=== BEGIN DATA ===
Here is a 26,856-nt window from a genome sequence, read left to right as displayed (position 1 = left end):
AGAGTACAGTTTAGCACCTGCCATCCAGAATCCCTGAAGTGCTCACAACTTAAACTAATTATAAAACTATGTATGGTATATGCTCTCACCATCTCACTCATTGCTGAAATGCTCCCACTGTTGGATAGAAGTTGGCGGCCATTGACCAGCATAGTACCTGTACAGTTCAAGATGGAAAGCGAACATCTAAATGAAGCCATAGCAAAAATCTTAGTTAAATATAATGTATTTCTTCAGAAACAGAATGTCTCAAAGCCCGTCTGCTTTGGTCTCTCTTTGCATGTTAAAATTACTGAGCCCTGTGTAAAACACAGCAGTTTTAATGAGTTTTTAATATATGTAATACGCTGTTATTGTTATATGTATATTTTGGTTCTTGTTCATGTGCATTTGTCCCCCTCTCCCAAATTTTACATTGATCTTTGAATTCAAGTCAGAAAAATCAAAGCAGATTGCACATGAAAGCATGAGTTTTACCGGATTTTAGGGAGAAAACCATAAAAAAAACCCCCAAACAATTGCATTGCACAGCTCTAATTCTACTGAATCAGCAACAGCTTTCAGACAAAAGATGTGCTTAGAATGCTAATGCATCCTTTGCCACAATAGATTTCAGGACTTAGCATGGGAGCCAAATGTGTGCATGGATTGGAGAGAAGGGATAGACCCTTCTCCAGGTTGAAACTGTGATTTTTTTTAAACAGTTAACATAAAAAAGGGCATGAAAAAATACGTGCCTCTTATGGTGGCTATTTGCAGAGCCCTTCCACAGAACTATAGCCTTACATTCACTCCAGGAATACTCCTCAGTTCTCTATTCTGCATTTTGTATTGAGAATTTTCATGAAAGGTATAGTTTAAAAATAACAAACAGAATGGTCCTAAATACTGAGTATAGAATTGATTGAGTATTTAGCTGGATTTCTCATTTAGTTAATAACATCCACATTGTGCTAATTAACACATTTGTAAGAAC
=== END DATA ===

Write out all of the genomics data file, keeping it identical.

Here is a 26,856-nt window from a genome sequence, read left to right as displayed (position 1 = left end):
AGAGTACAGTTTAGCACCTGCCATCCAGAATCCCTGAAGTGCTCACAACTTAAACTAATTATAAAACTATGTATGGTATATGCTCTCACCATCTCACTCATTGCTGAAATGCTCCCACTGTTGGATAGAAGTTGGCGGCCATTGACCAGCATAGTACCTGTACAGTTCAAGATGGAAAGCGAACATCTAAATGAAGCCATAGCAAAAATCTTAGTTAAATATAATGTATTTCTTCAGAAACAGAATGTCTCAAAGCCCGTCTGCTTTGGTCTCTCTTTGCATGTTAAAATTACTGAGCCCTGTGTAAAACACAGCAGTTTTAATGAGTTTTTAATATATGTAATACGCTGTTATTGTTATATGTATATTTTGGTTCTTGTTCATGTGCATTTGTCCCCCTCTCCCAAATTTTACATTGATCTTTGAATTCAAGTCAGAAAAATCAAAGCAGATTGCACATGAAAGCATGAGTTTTACCGGATTTTAGGGAGAAAACCATAAAAAAAACCCCCAAACAATTGCATTGCACAGCTCTAATTCTACTGAATCAGCAACAGCTTTCAGACAAAAGATGTGCTTAGAATGCTAATGCATCCTTTGCCACAATAGATTTCAGGACTTAGCATGGGAGCCAAATGTGTGCATGGATTGGAGAGAAGGGATAGACCCTTCTCCAGGTTGAAACTGTGATTTTTTTTAAACAGTTAACATAAAAAAGGGCATGAAAAAATACGTGCCTCTTATGGTGGCTATTTGCAGAGCCCTTCCACAGAACTATAGCCTTACATTCACTCCAGGAATACTCCTCAGTTCTCTATTCTGCATTTTGTATTGAGAATTTTCATGAAAGGTATAGTTTAAAAATAACAAACAGAATGGTCCTAAATACTGAGTATAGAATTGATTGAGTATTTAGCTGGATTTCTCATTTAGTTAATAACATCCACATTGTGCTAATTAACACATTTGTAAGAAC